2253 posts since 2/2/2008

Love to play tight with another fiddler, and often do, whether I play fiddle or banjo. Love fiddle banjo duets.
https://www.banjohangout.org/topic/365188

Aug 10, 2020 - 5:16:13 AM

8715 posts since 3/19/2009

Among the tunes that me and my kids recorded was Sugar Hill. It is a good thing I didn't post that one . After hearing Doug and Roy play it.. job done!!! Anyway, ya can't compete with guys that tight.laugh.Now.. where is that sheet music for Porter's Reel.... great tune..

The opportunities to play tight are more these days... The Covid virus has made local jam smaller and with a smaller jam it is easier to Hear and get tight with musicians...

Having said that... One of my best small jam experiences was a few years ago when I got to jam with Hangout member GAPBOB (Great And Powerful Bob)... He came to my camp around ten at night just as I was ready to quit for the day.. This giant of a man stood there holding a fiddle and said, "Let's jam.".. HE may remember the two of us playing together as a BAD experience,..can't speak for him...but to Me it was amazing.. We each had different ways of playing the tunes we knew but IMO we blended them very well.. The two of us jammed for a long time and were eventually joined by Larry and my daughter, Katie..One of my most memorable tight jams for sure..

Edited by - TuneWeaver on 08/10/2020 05:36:36

Aug 10, 2020 - 7:27:59 AM
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304 posts since 7/31/2018

quote:
Originally posted by TuneWeaver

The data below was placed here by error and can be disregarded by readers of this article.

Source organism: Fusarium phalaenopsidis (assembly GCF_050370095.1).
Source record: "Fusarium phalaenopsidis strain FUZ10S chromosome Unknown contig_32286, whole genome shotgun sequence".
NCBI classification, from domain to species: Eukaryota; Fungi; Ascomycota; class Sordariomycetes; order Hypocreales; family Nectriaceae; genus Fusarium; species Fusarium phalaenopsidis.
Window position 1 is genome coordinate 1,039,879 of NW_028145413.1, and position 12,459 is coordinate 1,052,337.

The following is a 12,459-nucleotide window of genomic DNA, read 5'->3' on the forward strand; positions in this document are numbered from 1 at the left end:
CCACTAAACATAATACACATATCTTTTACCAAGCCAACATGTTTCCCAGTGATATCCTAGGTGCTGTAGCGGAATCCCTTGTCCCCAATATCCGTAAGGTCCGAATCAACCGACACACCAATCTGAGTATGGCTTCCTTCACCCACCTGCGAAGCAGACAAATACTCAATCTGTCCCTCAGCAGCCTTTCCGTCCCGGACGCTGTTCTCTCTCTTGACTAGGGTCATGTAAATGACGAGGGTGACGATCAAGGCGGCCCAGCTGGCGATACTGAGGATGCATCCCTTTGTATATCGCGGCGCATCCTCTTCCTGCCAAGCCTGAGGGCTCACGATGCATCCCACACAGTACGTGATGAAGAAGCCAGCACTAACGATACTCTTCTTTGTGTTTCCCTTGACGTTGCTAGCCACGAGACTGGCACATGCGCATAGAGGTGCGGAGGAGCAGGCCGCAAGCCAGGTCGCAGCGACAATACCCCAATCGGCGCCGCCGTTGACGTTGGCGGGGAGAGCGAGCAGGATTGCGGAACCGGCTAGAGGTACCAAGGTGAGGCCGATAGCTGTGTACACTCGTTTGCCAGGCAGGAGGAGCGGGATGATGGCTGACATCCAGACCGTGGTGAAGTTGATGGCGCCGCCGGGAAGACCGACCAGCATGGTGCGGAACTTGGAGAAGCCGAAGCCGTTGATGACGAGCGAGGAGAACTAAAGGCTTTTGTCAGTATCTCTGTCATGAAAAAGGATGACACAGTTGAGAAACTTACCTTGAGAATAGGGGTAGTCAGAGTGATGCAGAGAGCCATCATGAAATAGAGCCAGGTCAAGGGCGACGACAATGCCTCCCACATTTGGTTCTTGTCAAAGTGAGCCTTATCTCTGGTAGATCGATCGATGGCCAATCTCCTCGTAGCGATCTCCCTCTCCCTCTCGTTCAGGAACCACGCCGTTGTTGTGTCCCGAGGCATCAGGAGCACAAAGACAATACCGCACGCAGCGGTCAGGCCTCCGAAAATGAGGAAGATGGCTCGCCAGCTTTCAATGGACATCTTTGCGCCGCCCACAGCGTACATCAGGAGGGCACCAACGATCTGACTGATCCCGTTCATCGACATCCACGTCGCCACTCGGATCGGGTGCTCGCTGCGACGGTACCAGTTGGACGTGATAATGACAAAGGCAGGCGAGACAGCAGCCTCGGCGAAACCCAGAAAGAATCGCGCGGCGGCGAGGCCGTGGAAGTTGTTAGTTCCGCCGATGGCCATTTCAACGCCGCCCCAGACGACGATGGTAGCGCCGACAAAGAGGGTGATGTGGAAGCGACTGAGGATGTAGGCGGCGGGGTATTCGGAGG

Among the tunes that me and my kids recorded was Sugar Hill. It is a good thing I didn't post that one . After hearing Doug and Roy play it.. job done!!! Anyway, ya can't compete with guys that tight.laugh.Now.. where is that sheet music for Porter's Reel.... great tune..

The opportunities to play tight are more these days... The Covid virus has made local jam smaller and with a smaller jam it is easier to Hear and get tight with musicians...

Having said that... One of my best small jam experiences was a few years ago when I got to jam with Hangout member GAPBOB (Great And Powerful Bob)... He came to my camp around ten at night just as I was ready to quit for the day.. This giant of a man stood there holding a fiddle and said, "Let's jam.".. HE may remember the two of us playing together as a BAD experience,..can't speak for him...but to Me it was amazing.. We each had different ways of playing the tunes we knew but IMO we blended them very well.. The two of us jammed for a long time and were eventually joined by Larry and my daughter, Katie..One of my most memorable tight jams for sure..